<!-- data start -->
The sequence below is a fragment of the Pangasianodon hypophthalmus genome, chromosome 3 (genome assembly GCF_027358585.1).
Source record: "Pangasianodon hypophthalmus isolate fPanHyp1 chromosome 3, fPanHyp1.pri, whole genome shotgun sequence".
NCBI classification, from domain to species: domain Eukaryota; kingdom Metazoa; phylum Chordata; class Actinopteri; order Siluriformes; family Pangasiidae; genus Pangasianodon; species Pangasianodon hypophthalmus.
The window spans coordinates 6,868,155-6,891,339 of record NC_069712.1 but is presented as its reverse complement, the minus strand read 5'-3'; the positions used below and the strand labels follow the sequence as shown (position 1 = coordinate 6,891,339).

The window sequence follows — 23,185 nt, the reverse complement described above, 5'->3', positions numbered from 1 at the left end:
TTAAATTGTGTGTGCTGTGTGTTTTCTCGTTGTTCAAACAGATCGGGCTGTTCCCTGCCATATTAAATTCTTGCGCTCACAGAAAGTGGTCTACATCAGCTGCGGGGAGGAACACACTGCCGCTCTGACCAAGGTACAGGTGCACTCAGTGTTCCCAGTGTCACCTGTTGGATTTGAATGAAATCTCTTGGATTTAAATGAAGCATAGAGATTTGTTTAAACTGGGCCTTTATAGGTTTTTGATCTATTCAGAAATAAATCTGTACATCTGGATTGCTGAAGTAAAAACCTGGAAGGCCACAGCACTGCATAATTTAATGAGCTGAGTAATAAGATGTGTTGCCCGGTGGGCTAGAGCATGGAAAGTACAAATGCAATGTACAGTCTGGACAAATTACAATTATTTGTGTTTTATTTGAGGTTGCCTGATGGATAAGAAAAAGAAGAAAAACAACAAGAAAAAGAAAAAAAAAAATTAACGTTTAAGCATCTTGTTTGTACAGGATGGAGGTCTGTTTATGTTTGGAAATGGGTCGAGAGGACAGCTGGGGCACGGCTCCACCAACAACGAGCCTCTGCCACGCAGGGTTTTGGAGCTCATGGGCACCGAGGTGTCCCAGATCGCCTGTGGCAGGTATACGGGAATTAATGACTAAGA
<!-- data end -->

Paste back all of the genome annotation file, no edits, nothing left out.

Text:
The sequence below is a fragment of the Pangasianodon hypophthalmus genome, chromosome 3 (genome assembly GCF_027358585.1).
Source record: "Pangasianodon hypophthalmus isolate fPanHyp1 chromosome 3, fPanHyp1.pri, whole genome shotgun sequence".
NCBI classification, from domain to species: domain Eukaryota; kingdom Metazoa; phylum Chordata; class Actinopteri; order Siluriformes; family Pangasiidae; genus Pangasianodon; species Pangasianodon hypophthalmus.
The window spans coordinates 6,868,155-6,891,339 of record NC_069712.1 but is presented as its reverse complement, the minus strand read 5'-3'; the positions used below and the strand labels follow the sequence as shown (position 1 = coordinate 6,891,339).

The window sequence follows — 23,185 nt, the reverse complement described above, 5'->3', positions numbered from 1 at the left end:
TTAAATTGTGTGTGCTGTGTGTTTTCTCGTTGTTCAAACAGATCGGGCTGTTCCCTGCCATATTAAATTCTTGCGCTCACAGAAAGTGGTCTACATCAGCTGCGGGGAGGAACACACTGCCGCTCTGACCAAGGTACAGGTGCACTCAGTGTTCCCAGTGTCACCTGTTGGATTTGAATGAAATCTCTTGGATTTAAATGAAGCATAGAGATTTGTTTAAACTGGGCCTTTATAGGTTTTTGATCTATTCAGAAATAAATCTGTACATCTGGATTGCTGAAGTAAAAACCTGGAAGGCCACAGCACTGCATAATTTAATGAGCTGAGTAATAAGATGTGTTGCCCGGTGGGCTAGAGCATGGAAAGTACAAATGCAATGTACAGTCTGGACAAATTACAATTATTTGTGTTTTATTTGAGGTTGCCTGATGGATAAGAAAAAGAAGAAAAACAACAAGAAAAAGAAAAAAAAAAATTAACGTTTAAGCATCTTGTTTGTACAGGATGGAGGTCTGTTTATGTTTGGAAATGGGTCGAGAGGACAGCTGGGGCACGGCTCCACCAACAACGAGCCTCTGCCACGCAGGGTTTTGGAGCTCATGGGCACCGAGGTGTCCCAGATCGCCTGTGGCAGGTATACGGGAATTAATGACTAAGA